In railway signaling, an interlocking is an arrangement of signal apparatus that prevents conflicting movements through an arrangement of tracks such as junctions or crossings. The signaling appliances and tracks are sometimes collectively referred to as an "interlocking plant". An interlocking is designed so that it is impossible to give "clear" signals to trains unless the route to be used is proved to be safe.

In North America, the official railroad definition of interlocking is: "An arrangement of signals and signal appliances so interconnected that their movements must succeed each other in proper sequence". [Josserand, Peter; "Rights Of Trains"; Simmons-Boardman Publishing Corp; New York, New York; 1951; Definitions, P. 5.]

History [General Railway Signal Company; Electric Interlocking Handbook; 1913; General Railway Signal Company; Rochester, New York; Pps. 5-12.]

Railroad interlocking is of British origin. Numerous patents were granted in Britain for manually operated interlocking devices from 1856, when John Saxby received the first patent for interlocking switches and signals to 1867, when Saxby (of Saxby & Farmer) [The first manufacturer of signal equipment, the predecessor of Westinghouse Brake and Signal Company Ltd, and today’s Westinghouse Rail Systems, Ltd.] was awarded a patent for what is known today in North America as “preliminary latch locking”. Mechanical interlocking improved when preliminary latch locking became so successful that by 1873, 13,000 mechanical locking levers were employed on the London and North Western Railway alone. At that time, not one interlocking lever was in use in the United States.

The first experiment with interlocking in the United States took place the following year by Messrs. Toucey and Buchanan at Spuyten Duyvil Junction in New York on the New York Central and Hudson River Railroad. The first important installation were the switches and signals of the Manhattan Elevated Railroad Company and the New York Elevated Railroad Company in 1877-78.cite web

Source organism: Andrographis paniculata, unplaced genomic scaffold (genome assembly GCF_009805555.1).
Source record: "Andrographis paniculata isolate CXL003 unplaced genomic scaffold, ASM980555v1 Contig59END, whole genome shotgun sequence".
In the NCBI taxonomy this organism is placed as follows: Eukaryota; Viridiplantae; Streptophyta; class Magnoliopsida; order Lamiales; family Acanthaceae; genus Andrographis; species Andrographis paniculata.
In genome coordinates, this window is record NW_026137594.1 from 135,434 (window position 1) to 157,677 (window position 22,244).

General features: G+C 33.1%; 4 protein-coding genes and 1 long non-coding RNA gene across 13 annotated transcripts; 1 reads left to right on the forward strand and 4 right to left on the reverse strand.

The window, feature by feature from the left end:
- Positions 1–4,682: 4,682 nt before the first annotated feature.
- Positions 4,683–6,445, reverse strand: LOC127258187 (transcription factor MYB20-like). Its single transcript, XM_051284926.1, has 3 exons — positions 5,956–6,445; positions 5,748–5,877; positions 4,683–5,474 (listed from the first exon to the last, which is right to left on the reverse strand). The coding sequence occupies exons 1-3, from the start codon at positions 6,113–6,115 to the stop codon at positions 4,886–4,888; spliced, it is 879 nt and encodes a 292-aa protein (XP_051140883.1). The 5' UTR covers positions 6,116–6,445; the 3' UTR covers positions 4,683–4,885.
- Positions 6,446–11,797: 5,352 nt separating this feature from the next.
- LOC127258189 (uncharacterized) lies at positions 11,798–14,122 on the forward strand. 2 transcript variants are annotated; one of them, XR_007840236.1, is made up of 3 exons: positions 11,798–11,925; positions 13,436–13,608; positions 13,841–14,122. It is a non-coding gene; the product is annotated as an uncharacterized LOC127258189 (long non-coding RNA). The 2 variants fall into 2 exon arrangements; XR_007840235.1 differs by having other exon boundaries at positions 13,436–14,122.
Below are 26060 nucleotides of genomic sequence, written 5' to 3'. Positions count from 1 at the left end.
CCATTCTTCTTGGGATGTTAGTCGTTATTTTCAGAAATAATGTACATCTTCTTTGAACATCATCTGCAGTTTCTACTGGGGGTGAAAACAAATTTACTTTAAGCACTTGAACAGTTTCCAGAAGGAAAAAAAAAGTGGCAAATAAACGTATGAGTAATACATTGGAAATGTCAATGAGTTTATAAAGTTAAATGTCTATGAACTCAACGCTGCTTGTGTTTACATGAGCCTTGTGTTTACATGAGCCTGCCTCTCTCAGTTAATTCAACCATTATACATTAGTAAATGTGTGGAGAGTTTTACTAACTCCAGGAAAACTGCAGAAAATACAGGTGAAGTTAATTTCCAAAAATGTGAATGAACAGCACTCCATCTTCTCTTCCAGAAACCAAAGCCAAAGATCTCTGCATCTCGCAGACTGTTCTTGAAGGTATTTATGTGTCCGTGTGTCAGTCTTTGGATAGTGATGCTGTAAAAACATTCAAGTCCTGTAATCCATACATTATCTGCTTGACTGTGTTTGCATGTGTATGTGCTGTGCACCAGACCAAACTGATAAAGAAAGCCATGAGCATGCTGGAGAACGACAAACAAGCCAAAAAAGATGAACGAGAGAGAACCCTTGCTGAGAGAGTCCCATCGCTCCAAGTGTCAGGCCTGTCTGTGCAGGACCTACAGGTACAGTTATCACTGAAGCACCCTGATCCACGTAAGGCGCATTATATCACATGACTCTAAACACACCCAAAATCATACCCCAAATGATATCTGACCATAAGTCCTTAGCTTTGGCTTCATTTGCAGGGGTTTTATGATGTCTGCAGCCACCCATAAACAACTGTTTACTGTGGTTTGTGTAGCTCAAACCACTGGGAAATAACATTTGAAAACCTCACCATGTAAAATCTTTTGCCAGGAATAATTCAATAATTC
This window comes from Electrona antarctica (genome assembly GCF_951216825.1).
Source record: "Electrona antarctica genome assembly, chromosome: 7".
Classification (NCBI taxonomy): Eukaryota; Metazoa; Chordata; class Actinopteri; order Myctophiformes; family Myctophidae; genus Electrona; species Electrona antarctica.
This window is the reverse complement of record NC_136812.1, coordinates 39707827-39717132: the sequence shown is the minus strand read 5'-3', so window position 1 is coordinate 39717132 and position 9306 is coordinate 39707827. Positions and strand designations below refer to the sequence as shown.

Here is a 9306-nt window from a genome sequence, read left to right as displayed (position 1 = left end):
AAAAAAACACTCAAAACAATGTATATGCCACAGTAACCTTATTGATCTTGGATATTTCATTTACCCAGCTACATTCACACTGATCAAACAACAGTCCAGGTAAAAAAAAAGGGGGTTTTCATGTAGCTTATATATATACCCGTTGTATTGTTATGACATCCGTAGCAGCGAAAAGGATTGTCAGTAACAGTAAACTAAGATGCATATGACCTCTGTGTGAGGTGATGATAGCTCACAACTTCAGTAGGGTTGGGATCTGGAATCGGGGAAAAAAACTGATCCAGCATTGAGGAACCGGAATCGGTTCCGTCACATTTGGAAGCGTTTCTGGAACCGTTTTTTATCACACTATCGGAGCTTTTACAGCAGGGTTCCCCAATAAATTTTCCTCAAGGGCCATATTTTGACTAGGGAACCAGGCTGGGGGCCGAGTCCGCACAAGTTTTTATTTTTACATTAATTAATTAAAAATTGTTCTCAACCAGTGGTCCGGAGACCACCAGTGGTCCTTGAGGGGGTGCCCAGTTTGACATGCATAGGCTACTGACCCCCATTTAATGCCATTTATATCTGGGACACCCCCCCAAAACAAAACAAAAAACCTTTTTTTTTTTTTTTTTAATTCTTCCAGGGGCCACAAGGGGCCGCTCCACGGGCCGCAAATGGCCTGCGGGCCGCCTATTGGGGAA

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] ] The next step took place on the American side of the Atlantic Ocean. An experimental hydro-pneumatic [A system whereby compressed water and air are used to transmit action from one end of a long tube to the other end. It can be effective, but it still qualifies as a mechanical system since the pressure is pre-loaded, and requires human action of the same sort that a pure mechanical system requires.] interlocking was installed at the Bound Brook, New Jersey junction of the Philadelphia and Reading Railroad and the Lehigh Valley Railroad in 1884. By 1891, there were 18 such hydro-pneumatic plants, on six railroads, operating a total of 482 levers. The installations worked, but there were serious defects in the design, and little saving of labor was achieved. The inventors of the hydro-pneumatic system moved forward to a electro-pneumatic system in 1891 and this system, best identified with the Union Switch & Signal Company, was first installed on the Chicago and Northern Pacific Railroad at their drawbridge across the Chicago River.